The Entrepreneurship for the Public Good (EPG) Program at Berea College creates a multi-year, learning experience for undergraduate students to practice and implement Entrepreneurial Leadership in rural communities of Central Appalachia. The EPG Program defines “Entrepreneurial Leadership” as:
“A process when one person or a group of people in a community originate an idea or innovation for a needed change and influence others in that community to commit to realizing that change, despite the presence of risk, ambiguity, or uncertainty”.
The EPG curriculum, teaching approach, and course of study are built from this central definition, and are expressed in the “EPG Cycle of Abilities for Entrepreneurial Leadership.” That cycle centers on six core learning goals of the program: engaging complexity and uncertainty; exploring values and ethical structures; facilitating group decisions; recognizing opportunity; mobilizing resources; and, advocating change.
We did not have class Monday because it was Memorial Day.
We began the day by heading to the Madison County Fiscal Court House in Richmond, KY to give the same presentation that we gave to the merchants of Berea last Thursday. This time, our “ask” was to get the County Judge to sign a proposal that would constitute the next step for Berea to become a trail town. David Newswanger and Dustin Watts gave the Presentation this time and after they finished and questions were answered by the Berea trail town committee members, the county judge asked to sign the paper right away.
Dr. Hackbert was impressed and wanted to treat us to lunch. It was only about 10 AM so while we waited for the local restaurants to open for business, we visited “Mike’s Bike and Hike”, a local biking, hiking and camping outfitter shop. There we met the owner, Mike, who told us his story. Mike was looking for a bike inner tube for his bike and was complaining to his wife about having to drive all the way to Lexington to get the specific innertube that he needed. His wife suggested that he open a bike shop in Richmond and he followed through. His timing could not have been better. He opened his shop right as the recession of 2007-2008 was setting in and gas prices were soaring. During that first year, he sold more bikes than he could keep in stock and was able to make his business profitable within a few years. Mike then opened another bike shop in another location.
Mike explained how he has come across a major problem in his business in recent years. He says that his customers see Mike as a brand. They shop at his shops because of him. They value his expertise and opinion more than they value the store or his employees’ opinions. Customers will call ahead asking which store location Mike is working in today and they will drive to that storefront no matter the distance. This is a problem because it means that if Mike is not physically present in the store, he will lose business. His business has become dependent on him making it difficult for it to be self-sustaining. Dr. Hackbert used Mike’s situation to explain the difference and importance of working on a business instead of working in the business as an entrepreneur.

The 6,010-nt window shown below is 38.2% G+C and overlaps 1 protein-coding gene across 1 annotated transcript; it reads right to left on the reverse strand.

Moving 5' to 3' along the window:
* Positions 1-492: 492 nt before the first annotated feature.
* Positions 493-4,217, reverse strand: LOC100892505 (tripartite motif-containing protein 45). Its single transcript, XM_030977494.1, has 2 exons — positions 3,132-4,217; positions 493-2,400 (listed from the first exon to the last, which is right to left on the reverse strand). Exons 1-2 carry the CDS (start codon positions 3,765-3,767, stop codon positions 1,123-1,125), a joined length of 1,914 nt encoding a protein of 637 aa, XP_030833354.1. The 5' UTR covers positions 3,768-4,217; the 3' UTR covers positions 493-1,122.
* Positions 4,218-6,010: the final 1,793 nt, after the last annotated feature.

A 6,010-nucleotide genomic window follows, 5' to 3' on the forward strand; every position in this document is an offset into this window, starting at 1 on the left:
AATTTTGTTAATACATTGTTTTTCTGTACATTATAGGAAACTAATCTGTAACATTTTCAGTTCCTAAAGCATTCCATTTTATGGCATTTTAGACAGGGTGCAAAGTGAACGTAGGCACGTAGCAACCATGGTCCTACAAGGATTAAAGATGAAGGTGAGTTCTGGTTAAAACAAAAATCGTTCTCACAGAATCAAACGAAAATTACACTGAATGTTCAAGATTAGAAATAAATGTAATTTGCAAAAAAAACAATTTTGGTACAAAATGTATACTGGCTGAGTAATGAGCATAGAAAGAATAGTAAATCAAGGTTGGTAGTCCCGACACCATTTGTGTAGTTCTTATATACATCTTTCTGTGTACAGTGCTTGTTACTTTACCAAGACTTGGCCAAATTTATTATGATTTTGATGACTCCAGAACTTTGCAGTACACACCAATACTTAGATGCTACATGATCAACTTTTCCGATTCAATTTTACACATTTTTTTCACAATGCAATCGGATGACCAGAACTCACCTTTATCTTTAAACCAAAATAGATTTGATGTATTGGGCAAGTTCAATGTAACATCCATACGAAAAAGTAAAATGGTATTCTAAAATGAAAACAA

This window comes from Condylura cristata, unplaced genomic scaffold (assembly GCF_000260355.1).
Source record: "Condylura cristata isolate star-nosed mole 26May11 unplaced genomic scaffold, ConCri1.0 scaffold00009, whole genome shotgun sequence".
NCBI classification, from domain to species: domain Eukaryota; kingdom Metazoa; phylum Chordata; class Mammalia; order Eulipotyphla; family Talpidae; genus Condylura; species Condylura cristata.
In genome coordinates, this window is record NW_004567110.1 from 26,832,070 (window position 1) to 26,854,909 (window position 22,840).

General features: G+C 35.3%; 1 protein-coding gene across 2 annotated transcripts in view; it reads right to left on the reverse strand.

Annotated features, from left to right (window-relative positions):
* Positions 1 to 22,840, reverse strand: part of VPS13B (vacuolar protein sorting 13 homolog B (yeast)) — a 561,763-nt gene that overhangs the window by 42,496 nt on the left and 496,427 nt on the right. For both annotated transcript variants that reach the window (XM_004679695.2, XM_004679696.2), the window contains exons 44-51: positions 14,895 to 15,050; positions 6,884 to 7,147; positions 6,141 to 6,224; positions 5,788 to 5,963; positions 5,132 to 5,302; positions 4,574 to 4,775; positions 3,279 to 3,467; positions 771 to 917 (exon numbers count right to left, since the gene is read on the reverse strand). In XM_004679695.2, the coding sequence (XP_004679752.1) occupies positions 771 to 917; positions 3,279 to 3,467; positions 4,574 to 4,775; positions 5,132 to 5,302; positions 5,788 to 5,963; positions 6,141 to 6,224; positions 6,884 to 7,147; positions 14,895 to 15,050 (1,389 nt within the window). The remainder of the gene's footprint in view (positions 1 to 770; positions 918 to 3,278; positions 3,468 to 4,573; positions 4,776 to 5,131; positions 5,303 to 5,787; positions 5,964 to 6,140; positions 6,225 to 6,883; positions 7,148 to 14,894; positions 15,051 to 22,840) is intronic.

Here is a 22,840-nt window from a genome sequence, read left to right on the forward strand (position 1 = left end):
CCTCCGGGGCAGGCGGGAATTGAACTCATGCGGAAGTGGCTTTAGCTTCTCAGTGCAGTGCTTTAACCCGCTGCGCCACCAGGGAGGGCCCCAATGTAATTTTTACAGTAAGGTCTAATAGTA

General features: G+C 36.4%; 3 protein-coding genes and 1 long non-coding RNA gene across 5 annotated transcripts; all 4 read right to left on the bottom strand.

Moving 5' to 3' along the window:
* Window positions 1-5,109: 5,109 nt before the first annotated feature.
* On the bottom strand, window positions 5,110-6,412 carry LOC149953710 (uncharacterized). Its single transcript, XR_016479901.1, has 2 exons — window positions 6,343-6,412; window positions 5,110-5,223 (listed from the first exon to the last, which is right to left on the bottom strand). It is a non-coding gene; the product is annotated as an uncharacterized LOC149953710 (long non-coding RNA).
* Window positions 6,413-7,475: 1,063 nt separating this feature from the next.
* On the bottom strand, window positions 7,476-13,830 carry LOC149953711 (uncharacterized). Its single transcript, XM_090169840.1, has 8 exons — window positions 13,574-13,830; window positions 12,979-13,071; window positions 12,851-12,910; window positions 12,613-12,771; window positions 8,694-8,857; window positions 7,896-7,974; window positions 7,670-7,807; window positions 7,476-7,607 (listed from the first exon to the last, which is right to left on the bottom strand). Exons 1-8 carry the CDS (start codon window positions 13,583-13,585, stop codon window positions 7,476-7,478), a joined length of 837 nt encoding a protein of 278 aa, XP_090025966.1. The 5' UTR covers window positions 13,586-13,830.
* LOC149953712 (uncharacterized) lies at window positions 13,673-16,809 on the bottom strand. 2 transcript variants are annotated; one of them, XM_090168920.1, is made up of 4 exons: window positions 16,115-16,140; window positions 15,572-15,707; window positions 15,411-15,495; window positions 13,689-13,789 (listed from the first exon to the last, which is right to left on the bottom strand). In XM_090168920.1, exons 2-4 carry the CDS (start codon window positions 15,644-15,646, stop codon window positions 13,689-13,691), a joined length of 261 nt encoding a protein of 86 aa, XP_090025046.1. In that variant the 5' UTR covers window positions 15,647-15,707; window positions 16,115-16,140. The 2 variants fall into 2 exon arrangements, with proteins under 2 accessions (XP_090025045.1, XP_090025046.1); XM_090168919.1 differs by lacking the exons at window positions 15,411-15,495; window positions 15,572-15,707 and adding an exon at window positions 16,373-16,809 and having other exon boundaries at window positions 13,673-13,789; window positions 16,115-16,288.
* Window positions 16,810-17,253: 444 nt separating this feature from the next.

We had lunch at the Babylon Cafe in Richmond and visited the “Battle of Richmond” civil war museum on or way back to Berea.
Wednesday we began our journey to Abingdon, VA to see what a town that has been sustaining itself entirely on tourist activity offers its tourists and how we could bring aspects of this town to Berea. We hit the road at 8 AM and stopped soon after in London, KY to grab coffee at Starbucks. Our next stop was in Benham, KY to visit the Kentucky Coal Mining Museum.
“This museum is equal parts gallery and antique display. While information boards are plentiful, the real knowledge and experience gained from the museum were through the dozens of accurate and authentic displays. There are themes and sets that really invite you to image a life in the early and mid-1900s.”Immersion” is the word and what I believe is the aim and specialty of the museum. I walked away with more of an understanding of the mining culture and history of Kentucky than I could gain from reading a hundred books.” – My review of the Kentucky Mining Museum on Yelp
After the museum, we went to “Portal 31” a mining portal opened in the early 1900’s and shut down in the 1960’s. We rode a tram deep into the mine where animatronic miners and graphical displays took us through the different eras of mining in Kentucky from the lone miner and his pickaxe to the continuous miner.
After we were filled with knowledge and understanding of the history of coal mining in Kentucky it was time to fill our stomachs. We stopped in Cumberland, KY at Charlotte’s Hoagie Shop for a wholesome lunch before driving the rest of the way to Abingdon, VA. We avoided the interstate at Dr. Hackbert’s command so we could witness the countryside of Eastern Kentucky and Virginia. As part of this path, we had to climb Black Mountain, the highest mountain in Kentucky. Clara, our team’s other driver, took us up the mountain on the narrow and winding roads. At the top of the mountain after taking pictures, we switched and I took us down the mountain in low gear.
We arrived in Abingdon and unloaded at the Alpine Motel around dinner time. Once everyone arrived and unpacked, we went to 128 Pecan, a fancy bistro just off Main Street Abingdon. After dinner, we returned to the motel to crash after a long day of travel.
Today we focused on hearing the stories of local entrepreneurs in Abingdon and Damascus. We started off by visiting the bike rental shop that we will be using on Friday to bike a 17-mile portion of the Virginia Creeper Trail. The owner of the shop quit his job as an electrician to open this storefront and eventually expanded to a second location.
We then traveled to Damascus, VA to visit the Damascus Brewery, founded and run by Adam. Adam has a degree in Biology and worked for many years in a research lab doing DNA sequencing and genetic research. He was laid off a few years ago as his company went public. He had developed a passion for brewing in college and has been home brewing his own ales ever since. He made his own vats and equipment, saving lots of money on startup. He currently classifies as a nano brewery because he can only output 50 gallons at a time. He is about to upgrade to a microbrewery, producing a few hundred gallons at a time. Adam took us through the process of brewing and revealed the chemistry behind the brew and the steps that he and his crew take to make the different flavors they offer.